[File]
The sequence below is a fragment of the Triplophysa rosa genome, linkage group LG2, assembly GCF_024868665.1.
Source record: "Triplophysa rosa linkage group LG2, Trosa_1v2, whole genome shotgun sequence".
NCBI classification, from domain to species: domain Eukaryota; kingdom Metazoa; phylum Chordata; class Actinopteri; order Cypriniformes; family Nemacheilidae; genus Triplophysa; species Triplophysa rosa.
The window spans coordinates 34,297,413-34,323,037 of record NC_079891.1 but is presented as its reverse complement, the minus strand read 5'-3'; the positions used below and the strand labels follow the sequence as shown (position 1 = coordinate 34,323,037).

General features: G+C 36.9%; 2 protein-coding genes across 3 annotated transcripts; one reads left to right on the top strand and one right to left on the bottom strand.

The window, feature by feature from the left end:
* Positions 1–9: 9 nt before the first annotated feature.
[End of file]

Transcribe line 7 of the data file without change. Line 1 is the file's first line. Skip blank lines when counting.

* Positions 1–9: 9 nt before the first annotated feature.